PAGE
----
The Irish Times - Friday - The Ticket - - THE TAKE CRITICS’ CHOICE -

Seán Mac Er­laine

At the end of sum­mer in 1992, my brother came home from work­ing on the east coast of North Amer­ica with a small suit­case of com­pact discs. At that point, our house con­tained a com­bined two dozen CDs, and most of my ed­u­ca­tion came from the pi­rate ra­dio sta­tions. My mu­sic ob­ses­sion had just two sim­ple rules: 1) no opera, 2) no jazz. How­ever, this pale blue suit­case was packed full of jazz CDs, and this al­bum re­ally stuck with me. Within months I had put down my six-string and was plead­ing for a sax­o­phone.

I had never heard an al­bum which com­bined deep groove, beauty of tone, aching lyri­cism and blis­ter­ing en­ergy in such huge doses.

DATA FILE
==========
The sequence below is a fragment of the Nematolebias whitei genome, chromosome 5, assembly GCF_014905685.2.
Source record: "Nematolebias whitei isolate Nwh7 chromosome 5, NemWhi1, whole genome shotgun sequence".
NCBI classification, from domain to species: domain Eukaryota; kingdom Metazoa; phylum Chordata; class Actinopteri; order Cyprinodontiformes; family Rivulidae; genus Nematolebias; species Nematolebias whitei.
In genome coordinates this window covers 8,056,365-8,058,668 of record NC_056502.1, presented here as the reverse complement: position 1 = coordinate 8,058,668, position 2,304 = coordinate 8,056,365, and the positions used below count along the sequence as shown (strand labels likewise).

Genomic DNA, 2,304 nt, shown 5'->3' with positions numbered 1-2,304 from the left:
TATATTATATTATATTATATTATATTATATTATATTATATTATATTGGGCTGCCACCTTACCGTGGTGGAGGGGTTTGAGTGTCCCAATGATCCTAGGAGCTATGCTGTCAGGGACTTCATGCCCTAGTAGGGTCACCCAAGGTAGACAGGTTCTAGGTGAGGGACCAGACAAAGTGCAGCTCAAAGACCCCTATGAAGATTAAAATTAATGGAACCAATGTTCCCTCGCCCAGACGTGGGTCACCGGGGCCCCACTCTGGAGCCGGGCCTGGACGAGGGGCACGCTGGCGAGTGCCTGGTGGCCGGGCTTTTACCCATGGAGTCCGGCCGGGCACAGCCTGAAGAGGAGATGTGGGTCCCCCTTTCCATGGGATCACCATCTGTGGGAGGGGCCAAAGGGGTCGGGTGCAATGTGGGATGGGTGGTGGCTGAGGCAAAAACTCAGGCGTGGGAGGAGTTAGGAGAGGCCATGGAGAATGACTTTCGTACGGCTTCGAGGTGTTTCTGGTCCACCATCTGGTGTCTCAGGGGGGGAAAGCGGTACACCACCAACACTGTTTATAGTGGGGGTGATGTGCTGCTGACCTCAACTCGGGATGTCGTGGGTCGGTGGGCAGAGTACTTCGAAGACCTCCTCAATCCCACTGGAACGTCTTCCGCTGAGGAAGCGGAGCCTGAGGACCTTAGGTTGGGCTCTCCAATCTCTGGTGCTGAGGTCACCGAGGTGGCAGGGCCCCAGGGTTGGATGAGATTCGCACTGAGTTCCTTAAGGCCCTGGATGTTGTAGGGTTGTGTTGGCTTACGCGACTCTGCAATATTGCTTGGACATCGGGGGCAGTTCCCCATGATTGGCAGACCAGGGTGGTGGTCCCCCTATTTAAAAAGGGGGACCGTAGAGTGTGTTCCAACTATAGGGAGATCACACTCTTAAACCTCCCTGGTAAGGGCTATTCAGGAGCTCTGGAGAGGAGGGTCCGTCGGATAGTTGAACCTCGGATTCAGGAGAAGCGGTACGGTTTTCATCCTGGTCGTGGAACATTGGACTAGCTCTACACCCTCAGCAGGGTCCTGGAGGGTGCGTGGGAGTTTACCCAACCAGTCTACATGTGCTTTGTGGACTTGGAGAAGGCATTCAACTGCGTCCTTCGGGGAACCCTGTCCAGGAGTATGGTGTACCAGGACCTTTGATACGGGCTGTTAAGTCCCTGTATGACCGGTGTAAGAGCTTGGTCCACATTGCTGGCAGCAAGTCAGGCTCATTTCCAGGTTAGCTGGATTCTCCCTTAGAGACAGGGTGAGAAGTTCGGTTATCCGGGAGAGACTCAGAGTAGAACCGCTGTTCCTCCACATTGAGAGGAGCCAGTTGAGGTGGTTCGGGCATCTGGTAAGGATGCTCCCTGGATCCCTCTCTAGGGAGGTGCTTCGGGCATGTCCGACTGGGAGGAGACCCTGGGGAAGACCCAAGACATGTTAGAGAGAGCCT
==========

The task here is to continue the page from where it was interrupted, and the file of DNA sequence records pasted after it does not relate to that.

Up to this point, I was ab­sorbed by Dy­lan and other great word­smiths whose mu­sic served to sup­port the lyrics to a song, to carry a voice. But here were mu­si­cians play­ing in­stru­men­tal mu­sic with nu­ance, colour and soul. I shifted to­wards the flow and emo­tional im­me­di­acy of jazz and away from the nar­ra­tive world; to­wards the ab­stract truth.

To­day I marvel at the spa­cious­ness in pro­duc­tion, the so­phis­ti­ca­tion of New York’s ur­ban mu­sic from the 1950s and the sim­plic­ity with which Cannonball Adderley, Miles Davis, Hank Jones, Sam Jones and Art Blakey ap­proached it.

- in con­ver­sa­tion with Niall Byrne

■ Seán Mac Er­laine plays Union Chapel, Lon­don, on May 19th and sup­ports Damo Suzuki at The Grand So­cial, Dublin on May 26th

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